Every year I go away for a weekend with a group of guys on a barge weekend. That basically amounts to sixteen or so blokes on the canals in narrow boats for three days. And yes there is some drinking involved, but less than you might think as none of us are as young as we used to be. On those weekends it always surprises me how few of my friends can name even, what I consider, common birds or trees. Basically as a scientist and now science fiction writer it worries me how little most people know of the natural world around them. And this seems to be despite the popularity of nature programs such as those produced by David Attenborough over the years. I know this is huge sweeping generalisation and that there are subjects about which I am equally ignorant. And maybe part of it in my case is that I’m a natural scientist, originally a zoologist. Also as a writer I have to place my characters in a world (or worlds) and even if it’s not this one those worlds need to make sense. However, I do believe if more people took an interest we’d be less inclined to damage our world both on a local and a global level.
What sparked this for me in terms of this blog is a short radio interview I watched (yes watched) by Professor Brian Cox. Him of the mellifluous tones that, despite his excellent programs, can send me to sleep. But back to the point. It is on the BBC site and well worth a watch (http://www.bbc.co.uk/programmes/p02tv3s1 ). He uses an interesting phrase i.e. he feels that it is ‘culturally important’ that we know some basic facts about the world we live in. Now the interviewer presses him to name four things we should all know. He then mentions that we all share a common ancestor, that the universe is 13.82 billion years old, the earth is 4.54 billion years old and life on earth began about 4 billion years ago. Also that we should also all understand the nature of evolution. However what he is getting at is that it is through science that we understand the world around us. And if we all understand some basic ‘science’ we might take more interest in that world. For me that means we would be less likely to make such a mess of it.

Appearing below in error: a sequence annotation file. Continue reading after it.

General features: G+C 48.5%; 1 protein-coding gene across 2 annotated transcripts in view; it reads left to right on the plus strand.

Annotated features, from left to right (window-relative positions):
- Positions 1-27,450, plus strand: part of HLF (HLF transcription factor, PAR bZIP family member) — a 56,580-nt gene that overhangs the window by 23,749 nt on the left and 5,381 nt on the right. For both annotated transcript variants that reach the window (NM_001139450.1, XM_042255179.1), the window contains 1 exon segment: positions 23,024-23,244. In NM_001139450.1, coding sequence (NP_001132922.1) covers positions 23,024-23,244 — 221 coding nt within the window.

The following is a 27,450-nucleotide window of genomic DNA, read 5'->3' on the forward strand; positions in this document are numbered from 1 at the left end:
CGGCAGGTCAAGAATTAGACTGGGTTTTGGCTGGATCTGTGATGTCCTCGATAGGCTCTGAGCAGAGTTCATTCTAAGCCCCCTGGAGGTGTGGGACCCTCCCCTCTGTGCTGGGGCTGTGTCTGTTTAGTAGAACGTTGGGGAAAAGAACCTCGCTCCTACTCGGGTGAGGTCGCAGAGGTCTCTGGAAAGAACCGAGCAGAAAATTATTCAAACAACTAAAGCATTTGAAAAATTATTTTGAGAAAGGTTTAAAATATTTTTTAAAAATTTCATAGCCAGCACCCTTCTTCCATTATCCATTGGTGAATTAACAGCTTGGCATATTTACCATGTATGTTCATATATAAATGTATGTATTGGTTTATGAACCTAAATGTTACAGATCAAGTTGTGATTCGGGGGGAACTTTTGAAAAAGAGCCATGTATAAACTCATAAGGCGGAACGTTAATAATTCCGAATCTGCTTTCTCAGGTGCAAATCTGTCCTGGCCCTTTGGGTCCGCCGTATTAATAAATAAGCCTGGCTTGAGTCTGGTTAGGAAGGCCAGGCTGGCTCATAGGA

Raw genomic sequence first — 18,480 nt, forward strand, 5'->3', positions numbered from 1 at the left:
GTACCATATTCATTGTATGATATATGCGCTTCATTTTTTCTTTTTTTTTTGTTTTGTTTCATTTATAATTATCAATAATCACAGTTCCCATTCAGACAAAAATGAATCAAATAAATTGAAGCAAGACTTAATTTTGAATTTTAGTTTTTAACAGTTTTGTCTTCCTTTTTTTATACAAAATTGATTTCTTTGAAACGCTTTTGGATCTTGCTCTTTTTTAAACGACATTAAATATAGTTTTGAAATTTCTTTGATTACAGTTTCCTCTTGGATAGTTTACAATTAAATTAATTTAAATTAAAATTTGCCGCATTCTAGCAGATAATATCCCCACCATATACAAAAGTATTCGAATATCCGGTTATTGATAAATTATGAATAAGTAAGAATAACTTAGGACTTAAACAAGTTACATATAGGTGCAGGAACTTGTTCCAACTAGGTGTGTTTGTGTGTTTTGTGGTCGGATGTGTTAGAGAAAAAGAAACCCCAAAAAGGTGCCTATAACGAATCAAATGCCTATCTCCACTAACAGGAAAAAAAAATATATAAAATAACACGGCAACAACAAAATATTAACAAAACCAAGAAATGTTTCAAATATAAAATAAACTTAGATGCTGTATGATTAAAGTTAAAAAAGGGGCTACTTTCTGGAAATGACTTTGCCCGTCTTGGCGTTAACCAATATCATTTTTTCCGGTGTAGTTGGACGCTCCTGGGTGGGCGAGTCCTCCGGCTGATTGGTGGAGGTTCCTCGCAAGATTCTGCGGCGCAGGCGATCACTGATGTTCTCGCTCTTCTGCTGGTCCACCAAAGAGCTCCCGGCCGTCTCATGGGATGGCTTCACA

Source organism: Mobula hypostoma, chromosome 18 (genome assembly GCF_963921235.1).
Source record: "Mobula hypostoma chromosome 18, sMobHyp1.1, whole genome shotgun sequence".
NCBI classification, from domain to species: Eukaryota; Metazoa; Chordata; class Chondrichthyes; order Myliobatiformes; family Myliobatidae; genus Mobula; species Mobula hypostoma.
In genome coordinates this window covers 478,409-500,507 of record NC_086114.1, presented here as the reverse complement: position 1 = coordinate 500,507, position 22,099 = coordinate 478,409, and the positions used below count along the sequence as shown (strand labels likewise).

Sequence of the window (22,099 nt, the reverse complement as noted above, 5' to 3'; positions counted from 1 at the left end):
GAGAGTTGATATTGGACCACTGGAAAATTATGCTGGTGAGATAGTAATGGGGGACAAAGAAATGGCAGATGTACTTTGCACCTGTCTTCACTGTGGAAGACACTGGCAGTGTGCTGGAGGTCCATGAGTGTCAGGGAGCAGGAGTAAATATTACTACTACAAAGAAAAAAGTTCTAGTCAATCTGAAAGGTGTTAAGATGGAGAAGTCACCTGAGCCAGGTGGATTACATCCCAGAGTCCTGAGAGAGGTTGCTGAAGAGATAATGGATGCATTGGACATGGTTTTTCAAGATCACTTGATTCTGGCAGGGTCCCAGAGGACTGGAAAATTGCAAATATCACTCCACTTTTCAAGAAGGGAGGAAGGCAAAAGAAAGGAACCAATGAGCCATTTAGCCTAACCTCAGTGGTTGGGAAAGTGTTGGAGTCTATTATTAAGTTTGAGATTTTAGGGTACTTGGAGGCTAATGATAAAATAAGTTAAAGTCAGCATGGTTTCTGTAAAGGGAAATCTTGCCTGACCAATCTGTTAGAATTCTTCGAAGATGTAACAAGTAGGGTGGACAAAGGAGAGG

Now my wife is the head of an infant school and it is clear to me that all young children are fascinated by the natural world. They are amazed by seeds that can grow into huge trees. They are fascinated watching eggs hatch into chicks in the classroom and frogspawn turn into tadpoles and then into frogs. They search for ‘minibeasts’ in the wild garden and are excited by what they find. And why wouldn’t they be? If you stop to think about it for a moment it is all magical. Also because they see the wonder of it all they are concerned that we are harming and destroying that world at an alarming rate. I think it is rather sad that at some point in our lives most of us stop being amazed by the world around us, or concerned that we are destroying it? Perhaps, it’s when we become consumed with the material world, cars, house, jobs and all the ‘stuff’ that goes with it.
So in the words of Brian Cox I too believe that it is worth reminding everyone of science and what that contributes to our lives. That it is ‘culturally important’ that we understand some basic science. But first perhaps we need to get back to being amazed by the magical natural world around us.
As always comments are welcome